"We are looking at it with great care, believe me. We'll see what happens," Trump said.

He added that Palestinians must stop teaching their children "tremendous hate" towards Israel.

"I have seen what they are taught. It starts at a very early age, it starts in the school room. They have to acknowledge a very great country. 

"I want the Israeli people to know the US stands with Israel against terrorism. Peace requires nations to uphold the dignity of human life and be a voice for all of those who are endangered and forgotten."

He also said Israel was unfairly targeted at the UN and by boycotts that target Israel.

On other matters, the US president said that Israel's "security challenges are enormous, including Iran's nuclear ambitions", adding that the Iran nuclear deal was "one of the worst deals I've ever seen".

"I will do more to prevent Iran from ever developing a nuclear weapon. I mean ever."

Abbas speaks out

After Trump met with Netanyahu, Abbas issued a statement demanding a halt to Israeli settlement expansion in occupied territory. It added that he was committed to a two-state solution to the conflict with Israel.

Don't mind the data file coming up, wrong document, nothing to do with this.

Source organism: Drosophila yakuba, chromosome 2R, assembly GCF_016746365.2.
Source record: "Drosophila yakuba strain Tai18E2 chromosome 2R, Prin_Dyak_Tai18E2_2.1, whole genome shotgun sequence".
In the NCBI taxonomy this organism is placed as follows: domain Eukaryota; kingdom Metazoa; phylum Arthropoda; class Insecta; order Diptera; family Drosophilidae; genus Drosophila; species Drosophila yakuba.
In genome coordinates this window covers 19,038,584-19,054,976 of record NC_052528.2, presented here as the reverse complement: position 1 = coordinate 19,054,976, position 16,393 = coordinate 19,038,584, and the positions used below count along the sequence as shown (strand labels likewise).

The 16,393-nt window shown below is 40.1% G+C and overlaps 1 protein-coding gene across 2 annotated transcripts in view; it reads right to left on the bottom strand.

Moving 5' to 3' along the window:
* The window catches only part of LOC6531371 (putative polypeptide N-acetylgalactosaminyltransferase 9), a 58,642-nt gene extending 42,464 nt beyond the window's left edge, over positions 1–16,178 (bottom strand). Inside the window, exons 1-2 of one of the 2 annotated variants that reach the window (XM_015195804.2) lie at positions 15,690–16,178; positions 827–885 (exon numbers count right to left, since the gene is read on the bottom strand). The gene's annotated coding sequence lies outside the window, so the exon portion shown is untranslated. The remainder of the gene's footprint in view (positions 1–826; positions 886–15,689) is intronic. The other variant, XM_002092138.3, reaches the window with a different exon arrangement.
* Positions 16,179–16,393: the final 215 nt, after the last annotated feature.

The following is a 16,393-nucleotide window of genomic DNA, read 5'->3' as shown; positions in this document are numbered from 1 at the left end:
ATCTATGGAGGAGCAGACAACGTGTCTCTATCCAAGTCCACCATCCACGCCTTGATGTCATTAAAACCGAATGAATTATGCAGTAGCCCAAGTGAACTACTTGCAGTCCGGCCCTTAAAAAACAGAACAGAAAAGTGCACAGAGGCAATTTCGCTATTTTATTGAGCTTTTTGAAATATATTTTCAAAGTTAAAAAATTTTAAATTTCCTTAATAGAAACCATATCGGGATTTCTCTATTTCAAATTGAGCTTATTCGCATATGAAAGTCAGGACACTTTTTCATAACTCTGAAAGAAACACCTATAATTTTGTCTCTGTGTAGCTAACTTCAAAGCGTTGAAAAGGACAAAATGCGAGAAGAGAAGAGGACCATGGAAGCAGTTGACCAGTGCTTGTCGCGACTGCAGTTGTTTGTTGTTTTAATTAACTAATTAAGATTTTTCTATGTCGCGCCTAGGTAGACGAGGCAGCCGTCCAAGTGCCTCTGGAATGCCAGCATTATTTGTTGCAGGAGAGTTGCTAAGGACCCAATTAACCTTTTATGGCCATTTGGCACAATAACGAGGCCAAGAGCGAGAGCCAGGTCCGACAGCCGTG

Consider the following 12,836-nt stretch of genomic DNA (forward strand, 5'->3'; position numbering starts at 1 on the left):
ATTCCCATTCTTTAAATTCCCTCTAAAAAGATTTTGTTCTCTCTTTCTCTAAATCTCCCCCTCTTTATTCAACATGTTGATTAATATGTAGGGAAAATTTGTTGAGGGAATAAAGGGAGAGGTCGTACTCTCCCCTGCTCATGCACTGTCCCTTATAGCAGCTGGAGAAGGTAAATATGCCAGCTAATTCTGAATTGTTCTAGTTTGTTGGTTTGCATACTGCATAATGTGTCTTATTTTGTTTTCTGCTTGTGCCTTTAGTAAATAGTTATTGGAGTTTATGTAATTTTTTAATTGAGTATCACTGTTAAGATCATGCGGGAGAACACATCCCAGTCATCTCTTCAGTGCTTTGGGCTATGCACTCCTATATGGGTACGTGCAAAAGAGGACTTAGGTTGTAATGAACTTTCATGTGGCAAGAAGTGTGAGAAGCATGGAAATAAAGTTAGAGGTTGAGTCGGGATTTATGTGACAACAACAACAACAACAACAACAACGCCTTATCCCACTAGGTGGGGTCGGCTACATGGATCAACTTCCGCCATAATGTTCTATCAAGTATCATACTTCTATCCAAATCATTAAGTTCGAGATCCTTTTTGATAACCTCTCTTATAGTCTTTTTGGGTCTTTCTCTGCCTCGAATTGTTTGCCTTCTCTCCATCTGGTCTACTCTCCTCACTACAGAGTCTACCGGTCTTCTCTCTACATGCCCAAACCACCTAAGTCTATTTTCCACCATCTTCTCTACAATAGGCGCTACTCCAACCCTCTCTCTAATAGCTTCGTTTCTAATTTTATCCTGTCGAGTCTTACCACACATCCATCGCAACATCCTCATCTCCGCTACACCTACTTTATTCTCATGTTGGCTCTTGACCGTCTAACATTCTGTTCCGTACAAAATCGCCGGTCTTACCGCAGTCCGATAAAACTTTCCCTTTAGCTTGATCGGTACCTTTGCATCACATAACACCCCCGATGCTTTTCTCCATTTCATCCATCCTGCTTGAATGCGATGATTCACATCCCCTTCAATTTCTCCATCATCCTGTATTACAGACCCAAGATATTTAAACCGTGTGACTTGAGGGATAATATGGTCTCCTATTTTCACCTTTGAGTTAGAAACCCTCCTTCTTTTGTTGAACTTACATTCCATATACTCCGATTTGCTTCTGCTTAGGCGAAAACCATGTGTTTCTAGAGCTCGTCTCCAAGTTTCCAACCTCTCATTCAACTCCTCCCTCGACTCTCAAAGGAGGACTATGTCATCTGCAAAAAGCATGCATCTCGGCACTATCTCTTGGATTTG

Abbas said he agreed with Trump's call for Israel to refrain from settlement building in the occupied West Bank and East Jerusalem.

"The presidency demands that (Israel) agree to (Trump's call), and that of the international community, to halt all settlement activities including in occupied East Jerusalem," the statement said.

Abbas's statement added that the Palestinians affirmed their "readiness to deal positively with the Trump administration to make peace". Talks have been frozen since 2014.

The Palestinians seek to establish an independent state in the Israeli-occupied West Bank, territory captured in the 1967 Middle East war and the Gaza Strip, which is controlled by Hamas, with East Jerusalem as its capital.

Stay informed with MEE's newsletters

Sign up to get the latest alerts, insights and analysis, starting with Turkey Unpacked

Middle East Eye delivers independent and unrivalled coverage and analysis of the Middle East, North Africa and beyond. To learn more about republishing this content and the associated fees, please fill out this form. More about MEE can be found here.